5 Perfect Plant + Structure Pairs


From sky-high trellises to practical border fences, our collection of garden structures offers a shape for every purpose. Not just for decoration, each structure is designed to meet the needs of a particular plant, from vegetables to vines. We asked our experts for their perfect plant and structure pairings -- read on for five combinations to try in your garden this summer. 

1. Trellises + Vining Plants: The most traditional pairing of plants and structures, tall trellises offer the necessary support for vining plants to flourish. We love the look of a tall willow obelisk paired with wine-colored clematis. Other vining plants that pair well with trellises include jasmine, morning glory, and passionflower. For a unique container garden, perch an obelisk inside a large-scale planter. 

2. Flare Obelisks + Tomatoes: The tall frame of a flared willow obelisk takes the place of a standard tomato cage, offering the support that tomato plants need to thrive. As their fruits get heavier, tomato stems can dip toward the ground or even snap off. A cage keeps them upright, protecting the fruits and leaves from hungry critters, insects, and blights that are present in the soil.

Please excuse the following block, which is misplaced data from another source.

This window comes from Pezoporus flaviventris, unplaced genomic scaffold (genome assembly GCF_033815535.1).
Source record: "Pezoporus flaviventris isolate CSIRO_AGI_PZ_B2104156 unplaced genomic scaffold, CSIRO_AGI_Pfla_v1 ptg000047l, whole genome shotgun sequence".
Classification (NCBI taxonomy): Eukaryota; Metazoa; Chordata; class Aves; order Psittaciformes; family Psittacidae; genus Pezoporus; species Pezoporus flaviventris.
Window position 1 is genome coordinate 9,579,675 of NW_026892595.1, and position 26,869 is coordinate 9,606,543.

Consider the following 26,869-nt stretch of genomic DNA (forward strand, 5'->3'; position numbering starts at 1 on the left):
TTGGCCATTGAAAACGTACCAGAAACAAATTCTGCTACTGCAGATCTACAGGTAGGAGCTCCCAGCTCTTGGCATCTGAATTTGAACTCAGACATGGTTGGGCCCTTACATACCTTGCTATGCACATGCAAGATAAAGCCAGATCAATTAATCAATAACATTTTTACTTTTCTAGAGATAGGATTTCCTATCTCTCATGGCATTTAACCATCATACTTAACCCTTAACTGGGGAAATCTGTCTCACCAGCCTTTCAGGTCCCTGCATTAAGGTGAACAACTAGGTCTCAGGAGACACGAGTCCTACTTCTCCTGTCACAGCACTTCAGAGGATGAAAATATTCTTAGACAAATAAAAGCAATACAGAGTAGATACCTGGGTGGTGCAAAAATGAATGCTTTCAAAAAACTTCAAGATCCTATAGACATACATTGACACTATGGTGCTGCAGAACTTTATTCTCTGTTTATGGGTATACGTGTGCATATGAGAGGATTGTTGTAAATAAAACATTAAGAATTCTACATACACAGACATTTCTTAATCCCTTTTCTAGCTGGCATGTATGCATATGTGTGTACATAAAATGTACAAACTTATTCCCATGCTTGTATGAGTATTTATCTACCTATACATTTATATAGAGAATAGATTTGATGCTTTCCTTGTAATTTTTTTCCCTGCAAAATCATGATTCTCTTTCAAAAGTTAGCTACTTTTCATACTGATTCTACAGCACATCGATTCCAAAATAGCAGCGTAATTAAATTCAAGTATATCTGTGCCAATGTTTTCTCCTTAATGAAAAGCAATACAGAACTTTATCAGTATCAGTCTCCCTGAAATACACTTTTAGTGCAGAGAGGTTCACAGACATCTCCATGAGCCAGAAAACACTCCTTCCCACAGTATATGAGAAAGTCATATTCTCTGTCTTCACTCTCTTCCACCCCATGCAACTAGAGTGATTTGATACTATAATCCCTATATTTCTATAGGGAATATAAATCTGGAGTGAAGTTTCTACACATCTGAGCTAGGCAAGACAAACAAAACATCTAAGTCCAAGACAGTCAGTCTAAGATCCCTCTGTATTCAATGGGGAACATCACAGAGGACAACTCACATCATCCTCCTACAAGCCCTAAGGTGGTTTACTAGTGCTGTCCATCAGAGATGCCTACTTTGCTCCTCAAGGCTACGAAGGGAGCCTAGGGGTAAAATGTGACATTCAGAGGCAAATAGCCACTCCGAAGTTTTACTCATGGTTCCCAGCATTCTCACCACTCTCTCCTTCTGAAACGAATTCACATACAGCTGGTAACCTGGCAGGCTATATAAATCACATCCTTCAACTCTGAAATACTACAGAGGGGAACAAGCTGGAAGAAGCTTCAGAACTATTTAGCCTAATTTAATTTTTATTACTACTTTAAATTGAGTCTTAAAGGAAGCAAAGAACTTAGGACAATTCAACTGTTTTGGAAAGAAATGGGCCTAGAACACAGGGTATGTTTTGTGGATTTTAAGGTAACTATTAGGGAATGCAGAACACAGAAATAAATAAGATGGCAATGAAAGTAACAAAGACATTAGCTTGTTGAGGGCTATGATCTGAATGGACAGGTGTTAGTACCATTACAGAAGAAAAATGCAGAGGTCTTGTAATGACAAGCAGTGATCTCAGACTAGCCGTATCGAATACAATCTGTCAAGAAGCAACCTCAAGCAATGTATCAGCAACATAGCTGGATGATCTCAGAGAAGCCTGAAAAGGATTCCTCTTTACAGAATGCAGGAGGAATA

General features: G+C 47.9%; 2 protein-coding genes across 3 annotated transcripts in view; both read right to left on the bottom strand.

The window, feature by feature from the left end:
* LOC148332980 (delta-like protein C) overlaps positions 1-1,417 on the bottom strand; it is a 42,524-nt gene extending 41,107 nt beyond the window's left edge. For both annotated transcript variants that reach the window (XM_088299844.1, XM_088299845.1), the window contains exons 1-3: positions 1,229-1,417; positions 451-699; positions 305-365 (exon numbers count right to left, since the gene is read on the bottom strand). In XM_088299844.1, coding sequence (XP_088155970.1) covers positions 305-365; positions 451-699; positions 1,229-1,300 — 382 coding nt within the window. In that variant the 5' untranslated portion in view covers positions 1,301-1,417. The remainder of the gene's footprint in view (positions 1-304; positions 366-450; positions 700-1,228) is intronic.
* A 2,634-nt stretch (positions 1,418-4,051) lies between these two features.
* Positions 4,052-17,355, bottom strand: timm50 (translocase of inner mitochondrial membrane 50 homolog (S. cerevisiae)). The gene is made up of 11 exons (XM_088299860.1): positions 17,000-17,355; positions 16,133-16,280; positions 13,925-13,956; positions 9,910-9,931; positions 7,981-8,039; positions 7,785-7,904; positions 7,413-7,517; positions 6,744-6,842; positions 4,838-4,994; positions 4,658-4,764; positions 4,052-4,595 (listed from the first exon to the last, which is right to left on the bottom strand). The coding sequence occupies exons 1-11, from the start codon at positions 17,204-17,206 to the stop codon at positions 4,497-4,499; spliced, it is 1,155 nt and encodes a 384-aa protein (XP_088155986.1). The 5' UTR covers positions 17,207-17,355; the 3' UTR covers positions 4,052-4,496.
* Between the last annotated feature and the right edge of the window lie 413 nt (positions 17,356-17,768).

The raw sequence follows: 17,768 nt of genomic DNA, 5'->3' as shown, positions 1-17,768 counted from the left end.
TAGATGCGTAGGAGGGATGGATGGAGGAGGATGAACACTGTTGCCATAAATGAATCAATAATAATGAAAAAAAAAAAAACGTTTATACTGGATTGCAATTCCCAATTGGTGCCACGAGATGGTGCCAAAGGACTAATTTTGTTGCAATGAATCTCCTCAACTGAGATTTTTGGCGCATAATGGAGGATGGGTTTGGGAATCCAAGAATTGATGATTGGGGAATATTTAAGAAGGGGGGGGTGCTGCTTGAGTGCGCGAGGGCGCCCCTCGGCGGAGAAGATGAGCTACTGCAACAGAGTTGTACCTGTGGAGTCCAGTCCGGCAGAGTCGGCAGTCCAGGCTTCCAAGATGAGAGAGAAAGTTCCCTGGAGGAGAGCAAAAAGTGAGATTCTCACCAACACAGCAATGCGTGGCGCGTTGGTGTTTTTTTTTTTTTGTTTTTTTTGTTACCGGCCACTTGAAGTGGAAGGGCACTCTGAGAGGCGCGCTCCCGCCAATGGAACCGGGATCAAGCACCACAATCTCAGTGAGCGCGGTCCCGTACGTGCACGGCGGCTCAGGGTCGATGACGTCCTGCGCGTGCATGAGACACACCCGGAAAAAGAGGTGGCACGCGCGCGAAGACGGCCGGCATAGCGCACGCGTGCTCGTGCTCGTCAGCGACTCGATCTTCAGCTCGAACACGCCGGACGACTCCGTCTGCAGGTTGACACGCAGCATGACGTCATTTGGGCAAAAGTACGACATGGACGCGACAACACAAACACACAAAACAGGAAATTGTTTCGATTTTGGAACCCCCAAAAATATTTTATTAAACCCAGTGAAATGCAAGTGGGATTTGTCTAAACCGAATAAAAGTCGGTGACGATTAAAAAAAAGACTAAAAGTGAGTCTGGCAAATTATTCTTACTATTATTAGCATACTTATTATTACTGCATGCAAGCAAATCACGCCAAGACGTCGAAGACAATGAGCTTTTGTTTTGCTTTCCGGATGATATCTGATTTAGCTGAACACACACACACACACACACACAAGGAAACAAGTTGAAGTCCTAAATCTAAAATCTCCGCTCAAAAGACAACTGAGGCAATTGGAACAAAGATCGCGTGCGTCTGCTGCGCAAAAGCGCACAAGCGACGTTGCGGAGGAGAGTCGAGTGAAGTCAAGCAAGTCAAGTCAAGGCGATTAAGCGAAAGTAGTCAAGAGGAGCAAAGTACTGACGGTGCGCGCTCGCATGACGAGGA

3. Cloches + Peonies: An airy cloche made from arched willow branches can offer much-needed support for plants with tall stems and heavy blooms, like peonies. The added structure of the cloche works against the plants' tendency to flop over. The cloche can also be used to add height in a container of low-profile plants. 

4. Border Fences + Bulbs: A simple border fence of willow twigs provides definition for beds of seasonal bulbs like early spring tulips. Sold in sets of four segments, the fence helps to spotlight the bulb planting, and is low profile enough that even smaller varieties can be seen. For perennials, the fence also serves as a reminder of where the bulbs can be found once they've died back for the year. 

5. Expandable Circles + Fruits: If critters are a problem in your garden, an expandable willow circle can be used to protect vulnerable plants like berries and vegetables. The height of the circle can be adjusted by snipping with pruners to suit the size of the plant. To protect the trunk of a tree, the circle can be cut vertically and wrapped around its base. This versatile structure can also be used to define a circular flower bed, or contain a leaf and brush pile. 

Photography credits: Clematis, Carla van Mens; Tomato, Rob Bertholf; Peony, CinCool; Tulips, Dun.can; Blueberry, Martin Stone 

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